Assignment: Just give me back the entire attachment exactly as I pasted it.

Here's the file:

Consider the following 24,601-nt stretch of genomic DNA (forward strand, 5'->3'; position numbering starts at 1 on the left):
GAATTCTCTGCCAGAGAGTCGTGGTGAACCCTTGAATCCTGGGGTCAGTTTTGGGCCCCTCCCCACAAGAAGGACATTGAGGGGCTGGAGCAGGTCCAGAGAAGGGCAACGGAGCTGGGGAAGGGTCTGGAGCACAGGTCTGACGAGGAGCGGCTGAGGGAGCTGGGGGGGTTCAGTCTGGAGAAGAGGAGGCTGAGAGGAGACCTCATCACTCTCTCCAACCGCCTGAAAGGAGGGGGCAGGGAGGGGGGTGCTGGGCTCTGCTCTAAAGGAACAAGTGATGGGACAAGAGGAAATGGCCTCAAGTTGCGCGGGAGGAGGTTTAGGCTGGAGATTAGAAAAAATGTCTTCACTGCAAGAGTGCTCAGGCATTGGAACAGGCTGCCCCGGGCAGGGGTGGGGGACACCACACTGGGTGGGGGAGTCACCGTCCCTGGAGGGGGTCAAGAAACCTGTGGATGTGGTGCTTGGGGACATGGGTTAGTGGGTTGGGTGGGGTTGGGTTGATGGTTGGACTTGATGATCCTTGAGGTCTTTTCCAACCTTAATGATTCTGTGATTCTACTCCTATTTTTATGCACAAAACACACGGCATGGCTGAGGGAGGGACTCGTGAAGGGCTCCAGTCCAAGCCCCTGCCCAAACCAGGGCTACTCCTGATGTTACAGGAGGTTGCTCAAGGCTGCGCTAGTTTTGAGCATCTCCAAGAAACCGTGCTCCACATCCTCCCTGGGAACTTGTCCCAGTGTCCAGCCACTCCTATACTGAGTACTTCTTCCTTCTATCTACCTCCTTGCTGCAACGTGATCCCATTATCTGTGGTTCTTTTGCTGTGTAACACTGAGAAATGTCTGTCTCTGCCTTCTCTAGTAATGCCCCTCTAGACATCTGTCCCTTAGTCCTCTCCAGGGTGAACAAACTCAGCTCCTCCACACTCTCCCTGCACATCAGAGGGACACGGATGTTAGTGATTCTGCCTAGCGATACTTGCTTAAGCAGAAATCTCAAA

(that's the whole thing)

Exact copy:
Consider the following 24,601-nt stretch of genomic DNA (forward strand, 5'->3'; position numbering starts at 1 on the left):
GAATTCTCTGCCAGAGAGTCGTGGTGAACCCTTGAATCCTGGGGTCAGTTTTGGGCCCCTCCCCACAAGAAGGACATTGAGGGGCTGGAGCAGGTCCAGAGAAGGGCAACGGAGCTGGGGAAGGGTCTGGAGCACAGGTCTGACGAGGAGCGGCTGAGGGAGCTGGGGGGGTTCAGTCTGGAGAAGAGGAGGCTGAGAGGAGACCTCATCACTCTCTCCAACCGCCTGAAAGGAGGGGGCAGGGAGGGGGGTGCTGGGCTCTGCTCTAAAGGAACAAGTGATGGGACAAGAGGAAATGGCCTCAAGTTGCGCGGGAGGAGGTTTAGGCTGGAGATTAGAAAAAATGTCTTCACTGCAAGAGTGCTCAGGCATTGGAACAGGCTGCCCCGGGCAGGGGTGGGGGACACCACACTGGGTGGGGGAGTCACCGTCCCTGGAGGGGGTCAAGAAACCTGTGGATGTGGTGCTTGGGGACATGGGTTAGTGGGTTGGGTGGGGTTGGGTTGATGGTTGGACTTGATGATCCTTGAGGTCTTTTCCAACCTTAATGATTCTGTGATTCTACTCCTATTTTTATGCACAAAACACACGGCATGGCTGAGGGAGGGACTCGTGAAGGGCTCCAGTCCAAGCCCCTGCCCAAACCAGGGCTACTCCTGATGTTACAGGAGGTTGCTCAAGGCTGCGCTAGTTTTGAGCATCTCCAAGAAACCGTGCTCCACATCCTCCCTGGGAACTTGTCCCAGTGTCCAGCCACTCCTATACTGAGTACTTCTTCCTTCTATCTACCTCCTTGCTGCAACGTGATCCCATTATCTGTGGTTCTTTTGCTGTGTAACACTGAGAAATGTCTGTCTCTGCCTTCTCTAGTAATGCCCCTCTAGACATCTGTCCCTTAGTCCTCTCCAGGGTGAACAAACTCAGCTCCTCCACACTCTCCCTGCACATCAGAGGGACACGGATGTTAGTGATTCTGCCTAGCGATACTTGCTTAAGCAGAAATCTCAAA